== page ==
The leadership we’re missing
George Washington and Abraham Lincoln were very different sorts of men in background, breeding and education, but they shared a common trait that has, to paraphrase Lincoln’s ringing words, lit them down in honor to the latest generation: an unshakeable commitment to the survival of the new national union on these shores. Both devoted their lives to it.
Washington did not wish to take on the job of president in his later years. Although a well-to-do landowner (and holder of enslaved people), he had subjected himself to prolonged hardship and danger, including the possibility of being hanged for treason, as he led the Continental forces to victory in the American Revolution. He was tired. But he assumed the office because he could see even then how difficult it would be, without solid and respected leadership, to form a unified nation in the face of all the forces of division working against it. He went on to provide the country with an essential model of decorum, dignity and respect for democratic ideals.
And yet, a half-century after his presidency, the unity seemed all but gone as the country came to blows over its greatest sin: human slavery. In that difficult time, Abe Lincoln, who rose from poverty and developed an early loathing of slavery, became the leader of the new Republican Party, which fought to keep the institution from spreading into the territories. He hoped to avoid civil war but would not do so at the cost of accepting a breakaway Confederate nation, a large part of whose population could be bought, sold and tortured with impunity for who knows how many years to come. The conflict that ensued cost some 750,000 American lives, and yet at the end of it Lincoln called for malice toward none, charity for all — for forbearance and unity.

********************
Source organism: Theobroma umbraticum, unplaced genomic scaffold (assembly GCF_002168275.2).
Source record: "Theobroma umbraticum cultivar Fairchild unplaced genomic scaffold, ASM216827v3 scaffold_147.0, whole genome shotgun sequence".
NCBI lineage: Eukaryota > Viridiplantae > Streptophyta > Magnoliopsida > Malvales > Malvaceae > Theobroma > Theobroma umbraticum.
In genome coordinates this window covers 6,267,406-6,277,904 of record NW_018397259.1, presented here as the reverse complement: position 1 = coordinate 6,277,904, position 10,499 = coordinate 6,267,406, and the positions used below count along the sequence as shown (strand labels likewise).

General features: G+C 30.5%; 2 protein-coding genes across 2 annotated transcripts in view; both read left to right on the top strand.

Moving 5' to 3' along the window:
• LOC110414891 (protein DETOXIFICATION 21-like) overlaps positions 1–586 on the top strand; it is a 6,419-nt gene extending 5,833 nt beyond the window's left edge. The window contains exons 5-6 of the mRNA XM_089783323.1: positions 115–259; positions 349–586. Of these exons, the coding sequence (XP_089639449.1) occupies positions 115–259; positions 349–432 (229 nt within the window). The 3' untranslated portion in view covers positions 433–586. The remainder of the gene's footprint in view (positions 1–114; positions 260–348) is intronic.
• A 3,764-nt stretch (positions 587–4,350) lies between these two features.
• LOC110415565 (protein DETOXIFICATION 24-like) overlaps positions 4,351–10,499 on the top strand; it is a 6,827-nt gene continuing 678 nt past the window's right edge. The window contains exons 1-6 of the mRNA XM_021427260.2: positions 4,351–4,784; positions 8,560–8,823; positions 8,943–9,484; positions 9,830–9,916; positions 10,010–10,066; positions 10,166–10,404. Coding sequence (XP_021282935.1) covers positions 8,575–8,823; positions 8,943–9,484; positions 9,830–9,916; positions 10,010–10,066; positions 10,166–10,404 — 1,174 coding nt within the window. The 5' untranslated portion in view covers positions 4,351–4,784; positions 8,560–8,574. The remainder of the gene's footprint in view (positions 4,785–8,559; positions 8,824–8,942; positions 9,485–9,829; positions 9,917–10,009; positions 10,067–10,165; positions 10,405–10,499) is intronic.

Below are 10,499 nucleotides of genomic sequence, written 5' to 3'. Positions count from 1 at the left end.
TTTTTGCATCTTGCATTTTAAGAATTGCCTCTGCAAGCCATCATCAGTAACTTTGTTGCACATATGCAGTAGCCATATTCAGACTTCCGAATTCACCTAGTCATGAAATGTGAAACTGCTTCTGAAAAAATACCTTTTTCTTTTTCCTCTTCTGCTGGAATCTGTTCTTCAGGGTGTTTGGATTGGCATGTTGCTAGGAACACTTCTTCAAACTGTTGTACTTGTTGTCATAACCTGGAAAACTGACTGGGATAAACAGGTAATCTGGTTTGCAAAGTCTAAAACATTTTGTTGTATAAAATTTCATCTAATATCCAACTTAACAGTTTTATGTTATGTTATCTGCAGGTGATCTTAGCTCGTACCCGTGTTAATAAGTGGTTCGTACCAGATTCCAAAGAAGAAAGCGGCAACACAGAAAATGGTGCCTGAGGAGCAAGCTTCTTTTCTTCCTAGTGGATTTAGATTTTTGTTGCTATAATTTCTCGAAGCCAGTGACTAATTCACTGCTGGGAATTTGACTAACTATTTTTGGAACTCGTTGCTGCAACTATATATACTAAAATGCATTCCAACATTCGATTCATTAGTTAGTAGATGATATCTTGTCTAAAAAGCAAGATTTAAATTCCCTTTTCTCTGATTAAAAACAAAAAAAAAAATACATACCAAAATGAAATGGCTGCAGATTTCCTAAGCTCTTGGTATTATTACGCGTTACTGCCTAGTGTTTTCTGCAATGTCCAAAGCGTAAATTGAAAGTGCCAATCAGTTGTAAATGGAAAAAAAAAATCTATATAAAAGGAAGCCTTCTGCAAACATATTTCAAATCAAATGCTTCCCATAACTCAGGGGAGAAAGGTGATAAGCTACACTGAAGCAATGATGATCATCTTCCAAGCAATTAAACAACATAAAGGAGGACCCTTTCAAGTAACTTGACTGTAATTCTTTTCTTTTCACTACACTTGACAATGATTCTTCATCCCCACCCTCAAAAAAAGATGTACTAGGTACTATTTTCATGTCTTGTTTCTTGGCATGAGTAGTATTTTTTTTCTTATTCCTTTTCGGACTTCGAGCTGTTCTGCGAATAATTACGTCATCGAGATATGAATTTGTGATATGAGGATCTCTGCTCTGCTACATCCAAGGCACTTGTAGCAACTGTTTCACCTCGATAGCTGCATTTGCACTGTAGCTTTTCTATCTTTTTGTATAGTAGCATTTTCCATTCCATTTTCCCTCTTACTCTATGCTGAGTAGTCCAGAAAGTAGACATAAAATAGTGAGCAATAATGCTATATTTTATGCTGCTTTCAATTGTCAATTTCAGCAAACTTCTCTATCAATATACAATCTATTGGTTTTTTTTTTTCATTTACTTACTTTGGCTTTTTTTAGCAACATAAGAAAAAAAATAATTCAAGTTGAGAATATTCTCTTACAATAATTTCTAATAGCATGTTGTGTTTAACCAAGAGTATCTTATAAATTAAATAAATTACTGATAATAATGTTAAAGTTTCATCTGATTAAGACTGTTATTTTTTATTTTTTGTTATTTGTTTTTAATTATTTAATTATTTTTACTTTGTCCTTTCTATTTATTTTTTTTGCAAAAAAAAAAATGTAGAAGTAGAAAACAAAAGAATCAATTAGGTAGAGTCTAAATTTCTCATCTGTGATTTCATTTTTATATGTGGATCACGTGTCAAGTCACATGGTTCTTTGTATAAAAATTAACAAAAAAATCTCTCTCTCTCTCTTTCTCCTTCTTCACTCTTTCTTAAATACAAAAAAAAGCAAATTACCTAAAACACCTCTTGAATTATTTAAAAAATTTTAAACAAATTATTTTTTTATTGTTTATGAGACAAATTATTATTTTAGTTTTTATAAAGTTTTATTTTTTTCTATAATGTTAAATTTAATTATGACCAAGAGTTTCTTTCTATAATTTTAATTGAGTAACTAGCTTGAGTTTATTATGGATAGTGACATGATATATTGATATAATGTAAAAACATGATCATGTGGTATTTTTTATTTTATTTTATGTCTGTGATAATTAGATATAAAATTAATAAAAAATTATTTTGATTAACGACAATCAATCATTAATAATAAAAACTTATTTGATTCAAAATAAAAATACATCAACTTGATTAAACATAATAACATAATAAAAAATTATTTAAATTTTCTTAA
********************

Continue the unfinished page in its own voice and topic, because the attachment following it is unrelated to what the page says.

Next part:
The historian Robert Dallek, in an essay last year in Vanity Fair magazine, relates how a third president, Franklin D. Roosevelt, was able to reach “across cultural and political lines to remind Americans that they were one nation” at a time when the country was suffering through a crisis far more severe than anything that has faced it since.
Today the party of Lincoln is under the sway of a president more openly divisive, on grounds of race, ethnicity, religion and culture, than any in our modern history. Donald Trump would, writes Dallek, “do well to study Roosevelt and, surely, Lincoln, along with other presidents, to grasp how they sought (or failed to seek) broad popular unity. It says something fundamental about the man that no one imagines he would actually do this. The problem is not just that it would take work. The larger problem is that he has no interest in the goal.”
And that is the sad truth.
— Washington Post